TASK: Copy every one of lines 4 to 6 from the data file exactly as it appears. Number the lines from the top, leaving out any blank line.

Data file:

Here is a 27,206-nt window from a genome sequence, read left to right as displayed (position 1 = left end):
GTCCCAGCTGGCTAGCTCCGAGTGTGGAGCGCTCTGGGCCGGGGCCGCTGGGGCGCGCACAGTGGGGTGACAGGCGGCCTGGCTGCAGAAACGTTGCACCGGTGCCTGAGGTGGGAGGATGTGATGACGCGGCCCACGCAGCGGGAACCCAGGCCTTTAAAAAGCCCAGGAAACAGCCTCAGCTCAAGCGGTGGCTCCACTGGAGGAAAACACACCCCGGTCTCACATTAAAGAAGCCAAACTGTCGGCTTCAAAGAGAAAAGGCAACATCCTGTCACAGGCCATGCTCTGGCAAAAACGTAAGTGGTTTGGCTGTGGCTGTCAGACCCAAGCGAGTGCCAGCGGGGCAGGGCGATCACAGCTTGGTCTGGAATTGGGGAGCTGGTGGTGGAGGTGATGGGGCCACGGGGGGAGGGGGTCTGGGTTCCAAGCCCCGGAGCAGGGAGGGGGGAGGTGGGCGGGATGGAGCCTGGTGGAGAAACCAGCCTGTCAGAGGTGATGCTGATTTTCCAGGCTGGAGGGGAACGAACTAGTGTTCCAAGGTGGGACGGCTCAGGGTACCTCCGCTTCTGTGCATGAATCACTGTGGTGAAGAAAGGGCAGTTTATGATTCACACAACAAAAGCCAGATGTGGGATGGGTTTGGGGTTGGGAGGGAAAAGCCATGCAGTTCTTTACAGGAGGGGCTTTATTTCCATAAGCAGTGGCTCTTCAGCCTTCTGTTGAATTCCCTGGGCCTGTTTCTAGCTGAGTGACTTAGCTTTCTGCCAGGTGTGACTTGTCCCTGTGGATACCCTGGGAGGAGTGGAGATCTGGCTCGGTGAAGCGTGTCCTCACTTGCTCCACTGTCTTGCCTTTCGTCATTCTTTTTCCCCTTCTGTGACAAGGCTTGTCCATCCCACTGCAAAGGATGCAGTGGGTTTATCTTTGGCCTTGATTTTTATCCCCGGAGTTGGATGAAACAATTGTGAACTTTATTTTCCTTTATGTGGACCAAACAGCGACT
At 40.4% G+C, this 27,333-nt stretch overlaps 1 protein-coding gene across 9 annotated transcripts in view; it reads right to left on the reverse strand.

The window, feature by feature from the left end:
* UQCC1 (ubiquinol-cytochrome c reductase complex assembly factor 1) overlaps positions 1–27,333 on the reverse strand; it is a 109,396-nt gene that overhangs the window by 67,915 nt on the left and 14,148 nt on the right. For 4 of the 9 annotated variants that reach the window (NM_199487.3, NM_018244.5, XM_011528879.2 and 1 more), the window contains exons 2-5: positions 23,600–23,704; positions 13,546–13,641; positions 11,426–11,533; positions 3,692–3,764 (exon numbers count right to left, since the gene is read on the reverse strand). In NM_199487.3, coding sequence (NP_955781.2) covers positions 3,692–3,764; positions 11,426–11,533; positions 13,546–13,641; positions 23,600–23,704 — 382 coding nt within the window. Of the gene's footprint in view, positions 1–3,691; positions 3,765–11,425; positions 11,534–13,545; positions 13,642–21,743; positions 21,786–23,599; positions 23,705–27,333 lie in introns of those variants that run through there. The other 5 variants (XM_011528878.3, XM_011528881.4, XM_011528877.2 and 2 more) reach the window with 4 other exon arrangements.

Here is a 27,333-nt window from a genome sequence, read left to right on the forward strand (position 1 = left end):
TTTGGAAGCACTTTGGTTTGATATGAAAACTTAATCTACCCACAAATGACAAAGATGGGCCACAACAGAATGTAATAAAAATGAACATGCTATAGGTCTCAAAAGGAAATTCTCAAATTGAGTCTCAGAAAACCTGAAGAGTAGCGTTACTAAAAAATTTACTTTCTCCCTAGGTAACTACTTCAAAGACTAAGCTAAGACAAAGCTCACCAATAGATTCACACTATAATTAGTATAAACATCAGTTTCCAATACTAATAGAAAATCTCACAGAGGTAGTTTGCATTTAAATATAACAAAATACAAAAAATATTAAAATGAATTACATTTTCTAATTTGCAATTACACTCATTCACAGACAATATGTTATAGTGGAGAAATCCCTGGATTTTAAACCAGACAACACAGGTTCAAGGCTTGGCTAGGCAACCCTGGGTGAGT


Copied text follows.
The window, feature by feature from the left end:
* UQCC1 (ubiquinol-cytochrome c reductase complex assembly factor 1) overlaps positions 1–27,333 on the reverse strand; it is a 109,396-nt gene that overhangs the window by 67,915 nt on the left and 14,148 nt on the right. For 4 of the 9 annotated variants that reach the window (NM_199487.3, NM_018244.5, XM_011528879.2 and 1 more), the window contains exons 2-5: positions 23,600–23,704; positions 13,546–13,641; positions 11,426–11,533; positions 3,692–3,764 (exon numbers count right to left, since the gene is read on the reverse strand). In NM_199487.3, coding sequence (NP_955781.2) covers positions 3,692–3,764; positions 11,426–11,533; positions 13,546–13,641; positions 23,600–23,704 — 382 coding nt within the window. Of the gene's footprint in view, positions 1–3,691; positions 3,765–11,425; positions 11,534–13,545; positions 13,642–21,743; positions 21,786–23,599; positions 23,705–27,333 lie in introns of those variants that run through there. The other 5 variants (XM_011528878.3, XM_011528881.4, XM_011528877.2 and 2 more) reach the window with 4 other exon arrangements.

Here is a 27,333-nt window from a genome sequence, read left to right on the forward strand (position 1 = left end):